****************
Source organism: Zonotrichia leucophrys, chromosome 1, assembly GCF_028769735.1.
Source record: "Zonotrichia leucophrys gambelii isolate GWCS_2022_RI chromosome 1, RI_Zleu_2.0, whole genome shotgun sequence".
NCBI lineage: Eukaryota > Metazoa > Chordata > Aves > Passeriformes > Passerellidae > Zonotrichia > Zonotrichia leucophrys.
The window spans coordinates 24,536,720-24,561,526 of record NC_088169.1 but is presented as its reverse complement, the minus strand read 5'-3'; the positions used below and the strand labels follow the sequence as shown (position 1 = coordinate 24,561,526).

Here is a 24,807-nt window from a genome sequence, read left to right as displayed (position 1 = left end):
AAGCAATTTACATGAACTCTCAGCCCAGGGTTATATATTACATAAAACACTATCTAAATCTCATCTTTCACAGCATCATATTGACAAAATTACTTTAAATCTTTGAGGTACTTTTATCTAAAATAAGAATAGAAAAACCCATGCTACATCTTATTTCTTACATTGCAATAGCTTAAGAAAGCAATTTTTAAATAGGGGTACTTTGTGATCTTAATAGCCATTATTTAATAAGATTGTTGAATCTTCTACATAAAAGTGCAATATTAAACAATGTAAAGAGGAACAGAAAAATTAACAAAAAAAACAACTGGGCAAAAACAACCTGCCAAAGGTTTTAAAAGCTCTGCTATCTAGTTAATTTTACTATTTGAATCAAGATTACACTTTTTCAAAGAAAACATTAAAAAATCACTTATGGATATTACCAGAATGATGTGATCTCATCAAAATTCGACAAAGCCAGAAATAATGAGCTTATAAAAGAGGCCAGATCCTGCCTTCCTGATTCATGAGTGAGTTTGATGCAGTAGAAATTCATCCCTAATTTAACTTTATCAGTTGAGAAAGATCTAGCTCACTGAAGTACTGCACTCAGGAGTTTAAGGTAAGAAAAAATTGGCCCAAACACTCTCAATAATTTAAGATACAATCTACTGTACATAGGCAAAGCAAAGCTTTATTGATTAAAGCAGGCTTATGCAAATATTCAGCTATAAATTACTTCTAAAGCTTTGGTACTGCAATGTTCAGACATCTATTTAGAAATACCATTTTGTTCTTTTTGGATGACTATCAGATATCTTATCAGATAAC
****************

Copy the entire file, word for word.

Source organism: Zonotrichia leucophrys, chromosome 1, assembly GCF_028769735.1.
Source record: "Zonotrichia leucophrys gambelii isolate GWCS_2022_RI chromosome 1, RI_Zleu_2.0, whole genome shotgun sequence".
NCBI lineage: Eukaryota > Metazoa > Chordata > Aves > Passeriformes > Passerellidae > Zonotrichia > Zonotrichia leucophrys.
The window spans coordinates 24,536,720-24,561,526 of record NC_088169.1 but is presented as its reverse complement, the minus strand read 5'-3'; the positions used below and the strand labels follow the sequence as shown (position 1 = coordinate 24,561,526).

Here is a 24,807-nt window from a genome sequence, read left to right as displayed (position 1 = left end):
AAGCAATTTACATGAACTCTCAGCCCAGGGTTATATATTACATAAAACACTATCTAAATCTCATCTTTCACAGCATCATATTGACAAAATTACTTTAAATCTTTGAGGTACTTTTATCTAAAATAAGAATAGAAAAACCCATGCTACATCTTATTTCTTACATTGCAATAGCTTAAGAAAGCAATTTTTAAATAGGGGTACTTTGTGATCTTAATAGCCATTATTTAATAAGATTGTTGAATCTTCTACATAAAAGTGCAATATTAAACAATGTAAAGAGGAACAGAAAAATTAACAAAAAAAACAACTGGGCAAAAACAACCTGCCAAAGGTTTTAAAAGCTCTGCTATCTAGTTAATTTTACTATTTGAATCAAGATTACACTTTTTCAAAGAAAACATTAAAAAATCACTTATGGATATTACCAGAATGATGTGATCTCATCAAAATTCGACAAAGCCAGAAATAATGAGCTTATAAAAGAGGCCAGATCCTGCCTTCCTGATTCATGAGTGAGTTTGATGCAGTAGAAATTCATCCCTAATTTAACTTTATCAGTTGAGAAAGATCTAGCTCACTGAAGTACTGCACTCAGGAGTTTAAGGTAAGAAAAAATTGGCCCAAACACTCTCAATAATTTAAGATACAATCTACTGTACATAGGCAAAGCAAAGCTTTATTGATTAAAGCAGGCTTATGCAAATATTCAGCTATAAATTACTTCTAAAGCTTTGGTACTGCAATGTTCAGACATCTATTTAGAAATACCATTTTGTTCTTTTTGGATGACTATCAGATATCTTATCAGATAAC